Missing, too, is the texture and granularity of cultural differences between France and America. The presence of an outsider — as well as a brother and, eventually, a son who declare a greater loyalty to the Benhamous’ native France — would seem to present the family with contrasts that might heighten our understanding of their own situation. And yet director David Cromer has made the surprising choice to step away from evoking France in anything more than the most basic croissants-and-cigarettes signifiers. The upper-middle-class Benhamous feel like a family you might expect to meet in an upscale Brooklyn neighborhood. That deflates any claim the show might make to picking apart the unique qualities of anti-Semitism — and the backlash thereto — in France, as well as the sweep of French history in particular.

The choice of France as subject seems in part to sidestep taking on Trump. As the 2016 section staggers into 2017, Molly, far from home, mourns the inauguration of her new president and, more pertinently to the play’s story, the Benhamous fear the electoral success of right-wing leader Marine Le Pen, who reached the second round of voting in that year’s French presidential election before being wiped out by Emmanuel Macron.

Le Pen is treated by the show’s French characters in a manner precisely congruent with how American audience members — and their avatar, Molly — treated Donald Trump; the French characters speak of them as though they are one and the same, separated merely by a language. Le Pen is a fascinating figure, and has been for years a signal of the rise of far-right authoritarianism around the world and in Europe in particular. (And she came marginally closer to winning, again facing Macron, in the French elections of 2022.) But the ways she is interesting — notably her committed anti-Muslim sentiment, extending France’s so-called “laïcité” tradition of secularism to a proposed ban on headscarfs in public, a potential counterpoint to Daniel’s being beaten for his own religious garb — lay beyond the reach of Harmon’s pen. And so she’s evoked, but in a manner that’s more clumsy than enriching.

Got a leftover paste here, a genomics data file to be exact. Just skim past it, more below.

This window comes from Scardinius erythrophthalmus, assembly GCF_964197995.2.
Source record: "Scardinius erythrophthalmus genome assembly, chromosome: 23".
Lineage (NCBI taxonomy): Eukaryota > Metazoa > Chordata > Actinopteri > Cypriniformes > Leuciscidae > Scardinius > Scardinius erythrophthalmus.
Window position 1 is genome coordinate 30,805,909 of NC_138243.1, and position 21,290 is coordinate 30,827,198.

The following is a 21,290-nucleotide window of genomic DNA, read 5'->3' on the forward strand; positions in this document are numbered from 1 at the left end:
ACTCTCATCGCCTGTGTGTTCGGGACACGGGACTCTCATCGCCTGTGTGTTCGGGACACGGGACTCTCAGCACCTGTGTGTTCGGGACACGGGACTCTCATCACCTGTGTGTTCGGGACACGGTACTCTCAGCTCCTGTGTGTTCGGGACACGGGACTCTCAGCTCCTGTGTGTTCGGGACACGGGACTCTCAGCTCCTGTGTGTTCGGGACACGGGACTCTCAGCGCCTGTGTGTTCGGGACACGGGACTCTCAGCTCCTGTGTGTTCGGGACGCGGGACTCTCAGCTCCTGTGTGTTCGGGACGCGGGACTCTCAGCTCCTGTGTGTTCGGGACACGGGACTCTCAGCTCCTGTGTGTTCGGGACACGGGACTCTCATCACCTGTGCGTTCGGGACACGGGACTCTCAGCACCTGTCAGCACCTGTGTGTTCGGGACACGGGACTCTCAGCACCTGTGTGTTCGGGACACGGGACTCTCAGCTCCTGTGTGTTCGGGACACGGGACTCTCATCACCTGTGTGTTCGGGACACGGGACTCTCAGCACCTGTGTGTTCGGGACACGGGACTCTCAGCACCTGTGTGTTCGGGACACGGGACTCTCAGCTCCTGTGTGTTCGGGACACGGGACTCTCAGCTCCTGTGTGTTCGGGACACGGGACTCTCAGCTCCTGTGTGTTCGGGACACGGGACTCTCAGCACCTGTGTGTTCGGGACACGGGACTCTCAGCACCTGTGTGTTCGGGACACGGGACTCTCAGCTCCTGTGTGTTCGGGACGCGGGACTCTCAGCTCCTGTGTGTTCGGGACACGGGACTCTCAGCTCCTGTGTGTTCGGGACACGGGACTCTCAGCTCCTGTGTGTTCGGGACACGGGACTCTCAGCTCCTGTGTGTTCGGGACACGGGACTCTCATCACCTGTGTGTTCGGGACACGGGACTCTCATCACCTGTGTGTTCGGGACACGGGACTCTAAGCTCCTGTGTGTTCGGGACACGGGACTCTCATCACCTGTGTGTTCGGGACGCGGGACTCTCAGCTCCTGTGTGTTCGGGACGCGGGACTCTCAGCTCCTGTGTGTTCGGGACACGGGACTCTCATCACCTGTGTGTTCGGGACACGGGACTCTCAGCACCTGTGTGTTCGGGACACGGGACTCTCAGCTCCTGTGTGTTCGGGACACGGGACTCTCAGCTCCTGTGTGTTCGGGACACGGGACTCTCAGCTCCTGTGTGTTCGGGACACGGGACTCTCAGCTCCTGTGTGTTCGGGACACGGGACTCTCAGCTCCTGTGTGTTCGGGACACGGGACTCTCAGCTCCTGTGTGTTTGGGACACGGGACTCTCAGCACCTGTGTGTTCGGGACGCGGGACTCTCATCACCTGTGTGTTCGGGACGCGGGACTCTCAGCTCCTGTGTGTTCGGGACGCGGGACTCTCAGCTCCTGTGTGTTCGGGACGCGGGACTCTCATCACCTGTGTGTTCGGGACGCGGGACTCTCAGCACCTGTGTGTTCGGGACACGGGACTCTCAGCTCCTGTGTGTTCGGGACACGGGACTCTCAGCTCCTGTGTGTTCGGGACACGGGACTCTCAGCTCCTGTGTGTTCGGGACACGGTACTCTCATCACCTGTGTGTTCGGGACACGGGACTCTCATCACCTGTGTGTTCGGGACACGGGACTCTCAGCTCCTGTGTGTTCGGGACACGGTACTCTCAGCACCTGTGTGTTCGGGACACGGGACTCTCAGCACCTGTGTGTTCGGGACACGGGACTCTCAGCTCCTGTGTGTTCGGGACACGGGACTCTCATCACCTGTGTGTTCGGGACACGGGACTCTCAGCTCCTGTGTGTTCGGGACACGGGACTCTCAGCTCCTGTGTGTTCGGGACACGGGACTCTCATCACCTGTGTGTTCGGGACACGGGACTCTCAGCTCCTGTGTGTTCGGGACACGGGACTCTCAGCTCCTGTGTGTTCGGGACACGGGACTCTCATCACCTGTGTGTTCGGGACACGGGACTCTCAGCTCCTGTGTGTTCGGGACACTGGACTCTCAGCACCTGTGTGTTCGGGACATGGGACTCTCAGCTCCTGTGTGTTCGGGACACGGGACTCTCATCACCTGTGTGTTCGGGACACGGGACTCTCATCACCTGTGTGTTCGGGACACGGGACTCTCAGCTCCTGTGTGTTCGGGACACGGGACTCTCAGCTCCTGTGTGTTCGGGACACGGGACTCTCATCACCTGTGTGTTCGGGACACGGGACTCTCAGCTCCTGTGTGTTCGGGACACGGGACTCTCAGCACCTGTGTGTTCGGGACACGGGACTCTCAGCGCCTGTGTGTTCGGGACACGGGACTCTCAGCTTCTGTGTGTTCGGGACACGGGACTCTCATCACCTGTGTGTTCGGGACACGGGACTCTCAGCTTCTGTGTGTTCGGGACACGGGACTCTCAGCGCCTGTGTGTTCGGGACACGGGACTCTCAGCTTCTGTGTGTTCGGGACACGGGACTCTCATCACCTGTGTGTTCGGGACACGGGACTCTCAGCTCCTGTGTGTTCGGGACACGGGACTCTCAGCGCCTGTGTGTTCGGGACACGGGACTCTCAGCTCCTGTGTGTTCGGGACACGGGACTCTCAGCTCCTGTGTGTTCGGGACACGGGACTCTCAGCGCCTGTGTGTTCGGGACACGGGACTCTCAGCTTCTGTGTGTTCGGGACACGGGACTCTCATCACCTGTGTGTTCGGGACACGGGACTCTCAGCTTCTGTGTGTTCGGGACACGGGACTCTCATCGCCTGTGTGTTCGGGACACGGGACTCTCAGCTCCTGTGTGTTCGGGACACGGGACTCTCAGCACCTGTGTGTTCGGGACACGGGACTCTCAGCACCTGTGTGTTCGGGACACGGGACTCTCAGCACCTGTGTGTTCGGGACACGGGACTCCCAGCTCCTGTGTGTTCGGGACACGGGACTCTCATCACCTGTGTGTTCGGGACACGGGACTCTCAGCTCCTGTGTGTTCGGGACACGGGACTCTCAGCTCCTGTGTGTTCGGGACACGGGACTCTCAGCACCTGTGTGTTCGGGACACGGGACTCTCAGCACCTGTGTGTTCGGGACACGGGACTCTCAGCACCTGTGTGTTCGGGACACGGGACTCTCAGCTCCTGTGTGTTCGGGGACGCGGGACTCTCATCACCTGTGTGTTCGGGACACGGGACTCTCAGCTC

That’s not to say that “Prayer for the French Republic” should have been about something other than the story it tells. But it doesn’t tell it in a compelling or nuanced manner — despite Harmon having set himself up to succeed with a flashback story that could, but does not, provide real context and present-day interlocutors who could, but do not, push the Benhamous beyond platitudes. The debates the Benhamous are having are ones that are happening in our own republic — at dinner tables and in group chats, on Instagram and at protests. And in that way the play is right on time. But for all the capaciousness of the show’s story, what it’s ultimately trying to do is narrow: To explain a choice a group of characters make by proving that those opposed to it just aren’t being serious. It’s a case, it turns out, that takes three hours to conclusively prove.